Will the GOP Establishment Take a Walk in 2016?

It’s no deep, dark secret. The GOP establishment loathes Donald Trump and Ted Cruz. But if either wins the Republican nomination, will the establishment set aside its enmity to support either man? Will it do what it expected the grassroots to do for the likes of Bob Dole, John McCain, and Mitt Romney: rally to the party’s nominee, giving the party’s standard-bearer the best possible chance of victory in November?

The question’s not premature. Though neither Trump nor Cruz have the nomination in the bag -- there’s the little matter of caucuses and primaries to battle through -- both have advantages at the start of the 2016 nominating contests that their opponents lack. Marco Rubio appears as the establishment’s best hope, but there’s Jeb, Kasich, and a handful of lesser candidates eating into the establishment vote.

There are early troubling signs that the establishment will bolt if a candidate to their liking fails to secure the nomination. From a November 29 article appearing in The Hill:

When asked who he would vote for if the presidential race comes down to Hillary Clinton and Donald Trump, the former mayor of Los Angeles and a longtime Republican establishment figure, Dick Riordan, says: "I would probably go find a deserted island."

And then, further: 

Riordan is not alone [in his Trump aversion]. In conversations over the past month, GOP establishment donors have confided to The Hill that for the first time in recent memory, they find themselves contemplating not supporting a Republican nominee for president.

Most, however, still believe that Trump will flame out before they have to face that decision.

Though diminishing with the passing days, the blather continues out of Washington and party circles that Trump’s going to tank. This is more on the order of a willful denial of reality. The trend line in Trump’s polling remains consistently strong, gainsaying the thoughtless assertion.  The recent Quinnipiac Poll gives scant hope to anti-Trump forces. This from the poll’s summary:

"It doesn't seem to matter what he says or who he offends, whether the facts are contested or the 'political correctness' is challenged, Donald Trump seems to be wearing Kevlar," said Tim Malloy, assistant director of the Quinnipiac University Poll.     

As Malloy alludes, voter intensity for Trump among large swaths of the grassroots looks strong. Barrage after barrage leveled at Trump by the MSM and from other quarters seems to have solidified his support. The real test of intensity, however, happens in the caucuses and primaries. Will turnout for Trump match or exceed his polling?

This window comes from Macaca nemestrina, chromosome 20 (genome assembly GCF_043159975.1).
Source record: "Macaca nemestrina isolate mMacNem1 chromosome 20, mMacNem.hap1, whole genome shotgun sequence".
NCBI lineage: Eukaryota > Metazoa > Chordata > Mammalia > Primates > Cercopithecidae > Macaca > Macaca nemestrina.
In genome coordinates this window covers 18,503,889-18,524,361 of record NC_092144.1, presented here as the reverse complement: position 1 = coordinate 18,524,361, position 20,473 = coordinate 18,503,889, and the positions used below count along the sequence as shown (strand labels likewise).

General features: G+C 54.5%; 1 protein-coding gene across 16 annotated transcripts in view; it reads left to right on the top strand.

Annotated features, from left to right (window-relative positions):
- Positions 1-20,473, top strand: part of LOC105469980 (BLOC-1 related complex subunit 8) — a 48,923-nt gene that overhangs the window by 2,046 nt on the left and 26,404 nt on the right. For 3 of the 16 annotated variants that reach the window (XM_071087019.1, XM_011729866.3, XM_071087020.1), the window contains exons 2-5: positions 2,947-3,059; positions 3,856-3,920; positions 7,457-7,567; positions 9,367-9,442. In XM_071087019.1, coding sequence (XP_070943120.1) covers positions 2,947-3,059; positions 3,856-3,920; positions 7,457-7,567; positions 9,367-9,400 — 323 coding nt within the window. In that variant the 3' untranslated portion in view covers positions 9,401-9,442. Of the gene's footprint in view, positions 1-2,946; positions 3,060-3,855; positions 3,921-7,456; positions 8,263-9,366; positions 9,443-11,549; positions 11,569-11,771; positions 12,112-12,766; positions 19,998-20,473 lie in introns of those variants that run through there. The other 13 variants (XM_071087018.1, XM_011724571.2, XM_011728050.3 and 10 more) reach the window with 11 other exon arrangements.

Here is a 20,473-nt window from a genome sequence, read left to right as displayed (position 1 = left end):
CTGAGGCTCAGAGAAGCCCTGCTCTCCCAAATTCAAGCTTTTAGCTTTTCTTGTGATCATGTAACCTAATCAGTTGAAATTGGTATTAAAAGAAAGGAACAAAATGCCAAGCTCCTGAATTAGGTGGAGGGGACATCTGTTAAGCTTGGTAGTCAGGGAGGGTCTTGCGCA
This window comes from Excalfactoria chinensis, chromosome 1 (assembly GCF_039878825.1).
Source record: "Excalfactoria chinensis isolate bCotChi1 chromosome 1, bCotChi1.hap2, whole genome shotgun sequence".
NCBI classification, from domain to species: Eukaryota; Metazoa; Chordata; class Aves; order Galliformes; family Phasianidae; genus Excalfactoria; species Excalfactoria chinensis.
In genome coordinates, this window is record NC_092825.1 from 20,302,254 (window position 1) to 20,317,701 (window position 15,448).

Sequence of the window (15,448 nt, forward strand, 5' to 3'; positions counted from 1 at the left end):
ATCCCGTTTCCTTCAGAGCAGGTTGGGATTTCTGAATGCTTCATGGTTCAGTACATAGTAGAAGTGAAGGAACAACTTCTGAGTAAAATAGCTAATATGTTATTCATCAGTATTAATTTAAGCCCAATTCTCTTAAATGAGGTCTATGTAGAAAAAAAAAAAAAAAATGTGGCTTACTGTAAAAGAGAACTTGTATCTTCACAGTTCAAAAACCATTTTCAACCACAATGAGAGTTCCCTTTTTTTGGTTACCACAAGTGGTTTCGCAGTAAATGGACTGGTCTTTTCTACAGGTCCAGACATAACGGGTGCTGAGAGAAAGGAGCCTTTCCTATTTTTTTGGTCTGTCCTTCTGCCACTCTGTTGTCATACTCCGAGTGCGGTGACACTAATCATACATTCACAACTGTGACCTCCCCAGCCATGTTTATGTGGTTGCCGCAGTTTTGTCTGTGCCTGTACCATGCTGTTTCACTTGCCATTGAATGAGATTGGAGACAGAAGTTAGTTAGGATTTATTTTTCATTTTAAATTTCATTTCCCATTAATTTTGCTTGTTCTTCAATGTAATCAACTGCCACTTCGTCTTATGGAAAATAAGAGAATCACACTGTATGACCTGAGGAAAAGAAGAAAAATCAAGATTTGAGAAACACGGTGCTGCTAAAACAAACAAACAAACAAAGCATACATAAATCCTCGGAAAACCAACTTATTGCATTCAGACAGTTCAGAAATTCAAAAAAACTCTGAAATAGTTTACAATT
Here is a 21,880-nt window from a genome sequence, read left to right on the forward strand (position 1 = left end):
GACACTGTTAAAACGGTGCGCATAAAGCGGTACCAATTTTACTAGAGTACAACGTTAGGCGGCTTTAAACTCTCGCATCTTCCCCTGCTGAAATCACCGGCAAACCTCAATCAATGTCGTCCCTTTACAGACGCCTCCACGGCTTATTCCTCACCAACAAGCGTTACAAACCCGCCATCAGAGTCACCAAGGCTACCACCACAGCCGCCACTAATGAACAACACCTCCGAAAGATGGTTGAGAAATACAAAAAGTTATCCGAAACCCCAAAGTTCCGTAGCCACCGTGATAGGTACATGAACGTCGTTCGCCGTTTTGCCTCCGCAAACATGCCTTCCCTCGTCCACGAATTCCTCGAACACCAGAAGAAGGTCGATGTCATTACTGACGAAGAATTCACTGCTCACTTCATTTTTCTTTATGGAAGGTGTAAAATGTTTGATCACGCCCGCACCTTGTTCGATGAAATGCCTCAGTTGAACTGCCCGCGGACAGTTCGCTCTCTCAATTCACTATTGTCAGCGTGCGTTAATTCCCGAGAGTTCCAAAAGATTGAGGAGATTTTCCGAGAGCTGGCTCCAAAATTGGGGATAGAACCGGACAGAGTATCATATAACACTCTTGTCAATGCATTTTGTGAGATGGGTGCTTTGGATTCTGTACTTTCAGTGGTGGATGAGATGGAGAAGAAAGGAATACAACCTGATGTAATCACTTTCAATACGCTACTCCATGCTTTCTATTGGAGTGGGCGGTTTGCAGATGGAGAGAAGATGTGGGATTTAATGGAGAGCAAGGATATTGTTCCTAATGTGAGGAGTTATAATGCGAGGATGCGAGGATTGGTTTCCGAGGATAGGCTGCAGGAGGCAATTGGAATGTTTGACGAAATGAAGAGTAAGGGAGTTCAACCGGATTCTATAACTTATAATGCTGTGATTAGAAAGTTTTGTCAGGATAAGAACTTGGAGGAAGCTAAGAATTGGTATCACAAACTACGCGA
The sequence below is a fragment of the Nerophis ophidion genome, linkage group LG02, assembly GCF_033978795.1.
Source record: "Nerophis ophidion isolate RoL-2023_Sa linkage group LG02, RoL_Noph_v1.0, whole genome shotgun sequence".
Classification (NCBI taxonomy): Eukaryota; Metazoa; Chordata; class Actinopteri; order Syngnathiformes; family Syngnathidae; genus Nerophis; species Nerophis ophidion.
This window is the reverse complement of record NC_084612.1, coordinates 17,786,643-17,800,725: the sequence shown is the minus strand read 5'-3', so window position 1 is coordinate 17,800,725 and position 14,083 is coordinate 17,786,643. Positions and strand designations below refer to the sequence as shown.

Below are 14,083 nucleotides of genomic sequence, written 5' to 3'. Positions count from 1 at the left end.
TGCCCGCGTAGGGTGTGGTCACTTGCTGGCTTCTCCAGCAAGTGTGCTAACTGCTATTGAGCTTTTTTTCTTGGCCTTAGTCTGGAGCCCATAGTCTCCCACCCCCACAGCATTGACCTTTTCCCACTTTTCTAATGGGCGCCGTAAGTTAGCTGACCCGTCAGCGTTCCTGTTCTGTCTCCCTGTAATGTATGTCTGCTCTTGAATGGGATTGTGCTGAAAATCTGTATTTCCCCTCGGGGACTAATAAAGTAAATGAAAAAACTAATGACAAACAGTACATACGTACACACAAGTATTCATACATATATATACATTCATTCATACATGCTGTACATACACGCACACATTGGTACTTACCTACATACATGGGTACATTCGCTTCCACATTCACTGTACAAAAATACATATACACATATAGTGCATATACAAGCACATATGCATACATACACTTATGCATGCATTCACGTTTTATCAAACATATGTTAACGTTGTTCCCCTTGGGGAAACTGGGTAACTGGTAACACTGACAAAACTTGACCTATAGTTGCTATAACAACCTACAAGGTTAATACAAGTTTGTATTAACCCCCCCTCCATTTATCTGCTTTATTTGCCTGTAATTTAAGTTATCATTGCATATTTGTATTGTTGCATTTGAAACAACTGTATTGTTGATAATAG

Yet more from The Hill.  From a November 30 article by Juan Williams: 

Already stories are popping up about panic from establishment leaders. The Washington Post recently reported that top Republican donors -- a class that represents the heart of the establishment -- are now sitting on the sidelines because of the prospect that Donald Trump, Ben Carson or Texas Sen. Ted Cruz could win the nomination.

The big question: once the GOP nominee is selected -- and if that nominee’s name is Trump or Cruz or even Carson -- will the establishment go all-in, or will it take its marbles and go home (or worse, lend support to the putative Democratic nominee, Hillary Clinton)?  

Jeb was supposed to be the establishment’s Chosen One, but his stumbling performances fouled the plan. Establishment movers and shakers -- from conceit or sheer ineptitude -- didn’t try to preempt the field for Jeb, thinking that his bankroll and conservative splintering would do the trick (as it did for Romney in 2012). 

As self-financing, Trump can weather setbacks -- should they come -- throughout next year’s gauntlet of caucuses and primaries. Trump’s competitors lack his outsized resources and, as Malloy commented for Quinnipiac, lack his “Kevlar” personality. 

GOP grandees, having frontloaded the 2016 caucus and primary schedule, have done Trump a big favor (thinking that they’d benefit Jeb or a facsimile). A total of 31 states will choose delegates in a 60-day run. The Iowa Caucus is less than eight weeks away (February 1) and Super Tuesday is fast on its heels (March 1). Conventional wisdom says that voters will turn off politics, more or less, until the holidays conclude, effectively freezing the GOP race in place. In this case, the CW is correct, and this again works to Trump’s advantage.